8. Austin’s Innovation Hub: Austin cements its status as an innovation hub, attracting startups with its vibrant entrepreneurial community and progressive policies. The city’s robust infrastructure and access to capital foster a conducive environment for business growth and innovation.

9. Durham’s Emerging Entrepreneurship Scene: Durham’s burgeoning entrepreneurship scene positions it as a promising destination for startups, fueled by its supportive ecosystem and strategic initiatives. The city’s collaborative culture and access to resources contribute to the success of new ventures.

10. St. Petersburg’s Thriving Business Community: St. Petersburg rounds off the top 10 with its thriving business community and supportive ecosystem for startups. The city’s strategic advantages and favorable business climate make it an attractive destination for entrepreneurial endeavors.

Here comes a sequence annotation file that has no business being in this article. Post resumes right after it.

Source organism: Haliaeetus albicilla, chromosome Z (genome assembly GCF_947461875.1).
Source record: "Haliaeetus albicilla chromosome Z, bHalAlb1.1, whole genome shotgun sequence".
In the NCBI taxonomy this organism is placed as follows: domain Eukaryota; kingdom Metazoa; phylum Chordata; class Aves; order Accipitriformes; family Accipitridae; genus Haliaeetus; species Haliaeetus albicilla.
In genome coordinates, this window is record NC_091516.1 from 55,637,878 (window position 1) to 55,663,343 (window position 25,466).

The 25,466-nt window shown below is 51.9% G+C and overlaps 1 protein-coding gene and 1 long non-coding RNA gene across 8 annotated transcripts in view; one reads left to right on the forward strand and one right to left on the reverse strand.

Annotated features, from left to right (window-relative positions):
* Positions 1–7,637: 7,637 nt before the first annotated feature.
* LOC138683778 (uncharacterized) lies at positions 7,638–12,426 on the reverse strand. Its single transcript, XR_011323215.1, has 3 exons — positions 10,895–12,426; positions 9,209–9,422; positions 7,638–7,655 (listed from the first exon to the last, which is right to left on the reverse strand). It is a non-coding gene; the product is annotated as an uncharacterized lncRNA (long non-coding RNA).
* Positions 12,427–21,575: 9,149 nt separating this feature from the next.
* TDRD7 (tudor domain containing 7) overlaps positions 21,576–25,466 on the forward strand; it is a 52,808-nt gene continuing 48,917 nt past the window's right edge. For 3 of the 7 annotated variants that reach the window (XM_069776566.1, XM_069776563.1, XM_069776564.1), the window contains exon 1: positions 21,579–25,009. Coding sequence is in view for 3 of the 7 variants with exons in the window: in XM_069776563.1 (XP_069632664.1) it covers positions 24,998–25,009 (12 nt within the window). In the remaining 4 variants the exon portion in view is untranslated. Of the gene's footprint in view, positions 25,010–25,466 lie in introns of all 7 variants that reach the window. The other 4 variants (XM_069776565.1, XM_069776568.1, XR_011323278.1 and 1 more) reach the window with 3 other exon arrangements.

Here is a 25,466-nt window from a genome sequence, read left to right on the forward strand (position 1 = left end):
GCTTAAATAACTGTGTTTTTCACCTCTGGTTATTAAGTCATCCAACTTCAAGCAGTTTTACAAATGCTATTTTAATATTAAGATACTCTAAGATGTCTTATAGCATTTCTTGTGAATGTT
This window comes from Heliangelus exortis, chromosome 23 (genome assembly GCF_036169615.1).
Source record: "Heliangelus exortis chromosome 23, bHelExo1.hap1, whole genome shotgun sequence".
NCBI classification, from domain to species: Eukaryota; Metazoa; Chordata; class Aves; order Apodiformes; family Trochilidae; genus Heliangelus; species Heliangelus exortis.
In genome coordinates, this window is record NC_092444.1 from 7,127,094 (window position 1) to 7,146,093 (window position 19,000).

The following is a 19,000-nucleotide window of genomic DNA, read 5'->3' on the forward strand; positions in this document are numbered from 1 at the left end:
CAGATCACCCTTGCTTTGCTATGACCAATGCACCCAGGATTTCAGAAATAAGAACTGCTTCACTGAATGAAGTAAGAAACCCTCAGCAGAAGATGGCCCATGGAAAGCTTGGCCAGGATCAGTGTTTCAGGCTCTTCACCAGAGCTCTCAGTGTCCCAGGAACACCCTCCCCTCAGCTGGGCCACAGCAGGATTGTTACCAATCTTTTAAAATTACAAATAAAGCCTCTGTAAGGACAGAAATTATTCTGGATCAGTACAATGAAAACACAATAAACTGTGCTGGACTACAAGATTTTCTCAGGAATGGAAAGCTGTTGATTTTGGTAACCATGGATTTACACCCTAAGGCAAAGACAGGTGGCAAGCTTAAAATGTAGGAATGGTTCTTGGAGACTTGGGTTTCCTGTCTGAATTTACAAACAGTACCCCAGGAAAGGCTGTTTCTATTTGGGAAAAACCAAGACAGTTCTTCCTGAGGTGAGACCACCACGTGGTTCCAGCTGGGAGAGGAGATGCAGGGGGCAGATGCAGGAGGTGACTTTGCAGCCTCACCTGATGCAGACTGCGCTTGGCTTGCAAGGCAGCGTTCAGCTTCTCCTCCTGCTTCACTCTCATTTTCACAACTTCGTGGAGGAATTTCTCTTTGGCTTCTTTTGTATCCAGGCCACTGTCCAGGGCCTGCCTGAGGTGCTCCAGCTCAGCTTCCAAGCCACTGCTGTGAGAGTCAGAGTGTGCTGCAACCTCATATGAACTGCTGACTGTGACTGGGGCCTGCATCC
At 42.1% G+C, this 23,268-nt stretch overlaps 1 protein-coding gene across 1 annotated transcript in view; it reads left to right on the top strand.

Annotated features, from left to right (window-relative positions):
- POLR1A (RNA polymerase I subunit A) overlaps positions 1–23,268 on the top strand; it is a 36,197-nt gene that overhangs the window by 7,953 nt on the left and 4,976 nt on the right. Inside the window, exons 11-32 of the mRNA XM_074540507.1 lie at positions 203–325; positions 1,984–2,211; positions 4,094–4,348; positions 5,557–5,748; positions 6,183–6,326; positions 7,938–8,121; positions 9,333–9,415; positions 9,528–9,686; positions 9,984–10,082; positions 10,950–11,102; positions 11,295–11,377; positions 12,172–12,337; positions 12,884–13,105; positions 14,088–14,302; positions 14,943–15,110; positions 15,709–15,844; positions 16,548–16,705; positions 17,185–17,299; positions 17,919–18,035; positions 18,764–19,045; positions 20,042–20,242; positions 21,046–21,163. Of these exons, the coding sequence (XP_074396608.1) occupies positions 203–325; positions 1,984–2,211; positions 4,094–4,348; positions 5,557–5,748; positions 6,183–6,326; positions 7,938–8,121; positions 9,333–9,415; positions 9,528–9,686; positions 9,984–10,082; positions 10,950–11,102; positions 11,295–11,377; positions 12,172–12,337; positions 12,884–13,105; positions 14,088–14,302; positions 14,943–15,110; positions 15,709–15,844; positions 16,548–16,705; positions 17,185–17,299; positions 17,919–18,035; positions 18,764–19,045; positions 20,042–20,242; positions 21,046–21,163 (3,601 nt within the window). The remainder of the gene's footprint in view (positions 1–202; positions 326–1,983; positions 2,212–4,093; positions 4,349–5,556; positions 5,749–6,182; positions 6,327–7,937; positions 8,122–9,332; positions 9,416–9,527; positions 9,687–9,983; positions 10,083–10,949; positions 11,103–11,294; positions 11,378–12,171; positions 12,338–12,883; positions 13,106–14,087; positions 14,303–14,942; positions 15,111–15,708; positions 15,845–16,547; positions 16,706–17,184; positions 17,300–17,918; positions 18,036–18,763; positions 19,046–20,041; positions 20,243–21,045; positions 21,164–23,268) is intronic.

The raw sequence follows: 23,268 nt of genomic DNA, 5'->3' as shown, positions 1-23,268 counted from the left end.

Despite unprecedented challenges posed by the COVID-19 pandemic, the Great Resignation, and high inflation, these top Florida cities remain resilient and well-equipped to overcome obstacles, offering promising opportunities for business owners and entrepreneurs alike.

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European Startup Ecosystems Awash With Gulf Investment – Here Are Some Of The Top Investors

European Startup Ecosystem Getting Flooded With Gulf Investments